"No, Jack ... Elam."
"Jack E. Lamb? An old vaudeville comedian?"
"No. Jack Elam. The cowboy that looks like a combination of Neil Young and Marty Feldman."
Elam was one of those great character actors that filled movie fans with giddiness when he appeared on the screen. He was known for playing burly cowpokes with a penchant for bumbling heists, but Elam actually started his motion picture career as a skinny pug in exploitation pictures. Forgotten today is his popularity among auteurs like Fritz Lang, Sam Peckinpah and Don Siegel. Although Jack is associated almost exclusively with westerns, throughout the nineteen fifties he was a staple in the world of film noir.
Jack Elam was blind in his left eye since childhood. It was often doctored with make-up or shot around in his first several screen appearances. His eye does not stand out in most of his early anonymous roles. It became prevalent after, I assume, he was told it could be his pay dirt. Elam entered show business after several years as an accountant.1
One of Jack's first pictures was She Shoulda Said No! (1949), an anti-marijuana exploitation film thrown together in a couple days in order to capitalize on film noir bad boy Robert Mitchum's conviction for marijuana possession. Here is the trailer for the roadshow B-film courtesy one of our favorite companies, Something Weird Video.
When Robert Mitchum was busted for pot possession, it was at the home of young friend Lida Leeds (the technical, and almost unbelievable, charge was 'conspiracy to possess marijuana!'). Leeds' pad had been dubbed the "reefer resort," by the L.A. narcs. Mitchum served two months and Leeds got sixty days. Lida was certainly not the star that Mitchum was and by the time she left prison she was broke. It took little persuading from low-budget huckster (and common filmmaker in the "All-Black Cast" genre) Sam Newfield to convince her to star in a cheap marijuana exploitation feature. She Shoulda Said No! depicted Lida Leeds losing her job after becoming a marijuana addict. She turns into a pot peddler and, after discovering this, her brother hangs himself. Jack Elam's part (as the drug dealing "Raymond") is small. Television writer Dick Landau fired off the useless script and twenty-two years later wrote an episode of The Misadventures of Sheriff Lobo titled Disco Fever Comes to Orly. For the record, the ultra-cool Mitchum described prison as "like Palm Springs... without the riff-raff."
Unlike most in director Sam Newfield's stable of actors, Elam had little trouble jumping from the junk roadshow picture to major Hollywood films. The marijuana adventure was followed by a small part in Clark Gable's Key to the City (1950), playing a member of the City Council. That casting might seem unthinkable today, but remember, during the first ten years of his acting career, Elam didn't possess as distinct a look. He had a slim build and camera men did everything they could not to emphasize his eyes.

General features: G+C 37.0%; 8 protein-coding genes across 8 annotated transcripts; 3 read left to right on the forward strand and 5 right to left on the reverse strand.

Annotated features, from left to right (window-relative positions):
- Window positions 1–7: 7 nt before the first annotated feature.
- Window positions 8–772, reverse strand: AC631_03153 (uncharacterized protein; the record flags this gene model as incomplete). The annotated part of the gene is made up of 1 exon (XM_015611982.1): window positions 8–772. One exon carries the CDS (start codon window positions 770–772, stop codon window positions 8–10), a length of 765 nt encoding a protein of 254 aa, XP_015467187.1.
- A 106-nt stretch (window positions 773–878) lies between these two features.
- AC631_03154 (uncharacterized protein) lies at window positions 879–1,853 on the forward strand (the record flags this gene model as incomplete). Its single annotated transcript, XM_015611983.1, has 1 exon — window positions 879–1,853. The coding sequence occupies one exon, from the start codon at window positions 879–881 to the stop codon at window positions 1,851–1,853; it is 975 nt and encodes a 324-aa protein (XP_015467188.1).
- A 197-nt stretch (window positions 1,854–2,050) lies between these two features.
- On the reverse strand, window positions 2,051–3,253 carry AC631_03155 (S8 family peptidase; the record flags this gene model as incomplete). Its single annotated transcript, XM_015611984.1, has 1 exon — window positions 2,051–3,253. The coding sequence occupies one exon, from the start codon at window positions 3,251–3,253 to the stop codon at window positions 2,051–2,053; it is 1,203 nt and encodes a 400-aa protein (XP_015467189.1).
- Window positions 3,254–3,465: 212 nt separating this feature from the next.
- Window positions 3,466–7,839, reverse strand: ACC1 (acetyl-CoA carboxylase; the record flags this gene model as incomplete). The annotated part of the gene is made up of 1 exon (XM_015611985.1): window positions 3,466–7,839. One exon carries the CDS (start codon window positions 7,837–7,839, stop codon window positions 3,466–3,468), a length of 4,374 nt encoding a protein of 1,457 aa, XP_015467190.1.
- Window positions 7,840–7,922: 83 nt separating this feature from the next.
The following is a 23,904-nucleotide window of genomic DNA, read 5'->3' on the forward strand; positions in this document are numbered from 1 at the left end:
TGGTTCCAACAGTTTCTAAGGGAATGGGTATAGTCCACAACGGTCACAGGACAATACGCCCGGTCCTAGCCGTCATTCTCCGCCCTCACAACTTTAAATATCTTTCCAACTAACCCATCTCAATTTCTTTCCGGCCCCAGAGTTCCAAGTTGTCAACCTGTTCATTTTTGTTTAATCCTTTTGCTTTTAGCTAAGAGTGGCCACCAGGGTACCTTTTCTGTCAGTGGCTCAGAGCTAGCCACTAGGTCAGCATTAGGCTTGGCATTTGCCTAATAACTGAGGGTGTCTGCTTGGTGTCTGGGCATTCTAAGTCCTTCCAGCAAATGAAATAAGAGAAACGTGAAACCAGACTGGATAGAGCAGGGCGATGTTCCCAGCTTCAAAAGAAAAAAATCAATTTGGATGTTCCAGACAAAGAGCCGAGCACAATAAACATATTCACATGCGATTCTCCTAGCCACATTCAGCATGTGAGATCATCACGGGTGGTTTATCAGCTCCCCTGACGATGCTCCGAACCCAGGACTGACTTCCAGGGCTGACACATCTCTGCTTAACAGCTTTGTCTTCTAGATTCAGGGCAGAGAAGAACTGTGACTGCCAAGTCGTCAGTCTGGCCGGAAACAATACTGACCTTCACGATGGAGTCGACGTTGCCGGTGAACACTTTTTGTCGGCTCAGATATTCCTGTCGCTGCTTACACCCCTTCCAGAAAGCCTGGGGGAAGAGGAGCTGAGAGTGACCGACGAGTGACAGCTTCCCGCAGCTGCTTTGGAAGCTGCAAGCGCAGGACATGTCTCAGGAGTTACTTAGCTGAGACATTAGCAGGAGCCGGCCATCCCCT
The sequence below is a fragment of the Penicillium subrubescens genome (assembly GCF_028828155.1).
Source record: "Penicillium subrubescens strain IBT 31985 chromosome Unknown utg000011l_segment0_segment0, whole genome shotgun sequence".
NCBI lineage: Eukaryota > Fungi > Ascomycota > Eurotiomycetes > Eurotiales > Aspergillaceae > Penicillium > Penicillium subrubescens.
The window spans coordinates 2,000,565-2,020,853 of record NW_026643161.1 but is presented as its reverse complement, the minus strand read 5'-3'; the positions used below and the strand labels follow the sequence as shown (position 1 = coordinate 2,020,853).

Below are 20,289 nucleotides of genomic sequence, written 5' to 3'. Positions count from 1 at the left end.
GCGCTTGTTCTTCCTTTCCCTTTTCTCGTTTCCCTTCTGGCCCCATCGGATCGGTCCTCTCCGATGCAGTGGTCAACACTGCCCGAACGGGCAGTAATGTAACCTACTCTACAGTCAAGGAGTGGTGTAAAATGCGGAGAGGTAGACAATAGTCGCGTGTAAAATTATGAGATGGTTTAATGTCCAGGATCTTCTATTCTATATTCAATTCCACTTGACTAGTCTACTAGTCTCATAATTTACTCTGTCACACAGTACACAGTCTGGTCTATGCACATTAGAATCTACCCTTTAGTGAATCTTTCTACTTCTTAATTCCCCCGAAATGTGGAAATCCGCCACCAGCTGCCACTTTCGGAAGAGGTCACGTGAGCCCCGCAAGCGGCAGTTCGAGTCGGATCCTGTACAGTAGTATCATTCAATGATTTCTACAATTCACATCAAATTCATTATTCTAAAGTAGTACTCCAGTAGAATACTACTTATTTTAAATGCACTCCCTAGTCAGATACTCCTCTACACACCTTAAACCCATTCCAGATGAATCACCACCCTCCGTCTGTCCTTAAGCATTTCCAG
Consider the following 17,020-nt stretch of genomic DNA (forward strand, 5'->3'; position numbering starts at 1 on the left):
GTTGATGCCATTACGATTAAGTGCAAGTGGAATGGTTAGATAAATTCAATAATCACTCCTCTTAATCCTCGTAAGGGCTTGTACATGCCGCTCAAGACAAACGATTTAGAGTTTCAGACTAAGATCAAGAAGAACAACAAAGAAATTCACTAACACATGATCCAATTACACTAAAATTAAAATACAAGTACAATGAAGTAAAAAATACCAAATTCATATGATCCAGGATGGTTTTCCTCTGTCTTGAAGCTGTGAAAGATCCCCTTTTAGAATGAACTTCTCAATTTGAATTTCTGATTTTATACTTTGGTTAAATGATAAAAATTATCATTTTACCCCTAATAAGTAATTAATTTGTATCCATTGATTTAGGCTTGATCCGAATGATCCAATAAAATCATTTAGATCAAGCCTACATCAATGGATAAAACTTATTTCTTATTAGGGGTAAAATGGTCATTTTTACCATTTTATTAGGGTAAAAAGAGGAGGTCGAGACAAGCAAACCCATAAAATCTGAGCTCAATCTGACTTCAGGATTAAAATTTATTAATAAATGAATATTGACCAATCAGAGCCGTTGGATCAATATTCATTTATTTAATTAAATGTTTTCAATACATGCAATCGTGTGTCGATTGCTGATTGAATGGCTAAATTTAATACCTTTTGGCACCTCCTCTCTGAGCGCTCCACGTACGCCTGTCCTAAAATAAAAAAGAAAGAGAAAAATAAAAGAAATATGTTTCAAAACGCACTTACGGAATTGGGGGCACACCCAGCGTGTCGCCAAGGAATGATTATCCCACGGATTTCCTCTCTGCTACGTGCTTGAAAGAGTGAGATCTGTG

The same year, Elam sat at the bar in a stark and underrated piece of film-noir brilliance called Quicksand (1950), featuring another great actor known for his eyes, Peter Lorre. In Quicksand, Mickey Rooney steals from the cash register of the shop he works in, only to have his pilfering spiral into a menacing series of events involving cops, gangsters and Lorre as a knife wielding carny. Elam's five o'clock shadow suited the role of a drunk sitting next to a stressed-out Rooney at the bar well. Quicksand was directed by Irving Pichel who made another movie that year: The Great Rupert. Rupert told the age-old story of a squirrel finding a bunch of money and donating it to an impoverished vaudevillian. You can watch The Great Rupert in its entirety here and you can watch Quicksand (you really should) in its entirety here.
One Way Street (1950) was a noir vehicle made by the future director of Dracula vs. Frankenstein2 (1970) and starring noir genre regulars Bill Conrad (The Killers, Sorry Wrong Number, The Racket) and Dan Duryea (Black Angel, Criss Cross, The Underworld Story). Once again Jack Elam's bit part failed to garner a mention in the credits. The amount of film scholarship devoted to Elam is slight, but the writings that do exist peg him almost exclusively as a cowboy actor. Examining his early career, however, demonstrates that he was just as much a film-noir staple as anything else.
1950 was an extremely busy year for the unknown actor. The Sundowners and The Texan Meets Calamity Jane were both low-budget westerns featuring Elam. He acted as a cowpoke in High Lonesome with future "marijuana addict" John Drew Barrymore. An uncredited Marilyn Monroe joined the uncredited Elam in A Ticket to Tomahawk. Before the year was up, Elam appeared in Fritz Lang's only war picture, American Guerrilla in the Philippines and as a gangster in 20th Century Fox's big-budget Love That Brute. Rancho Notorious re-united Elam with Fritz Lang and was, appropriately enough, a western - one of three that Lang made during his career. The period had Elam filling out more and more cowboy pics. In the 1951-52 period Elam acted in the western features Rawhide, The Bushwackers, The Battle at Apache Pass, Montana Territory and most notably, playing the jailhouse drunk in High Noon.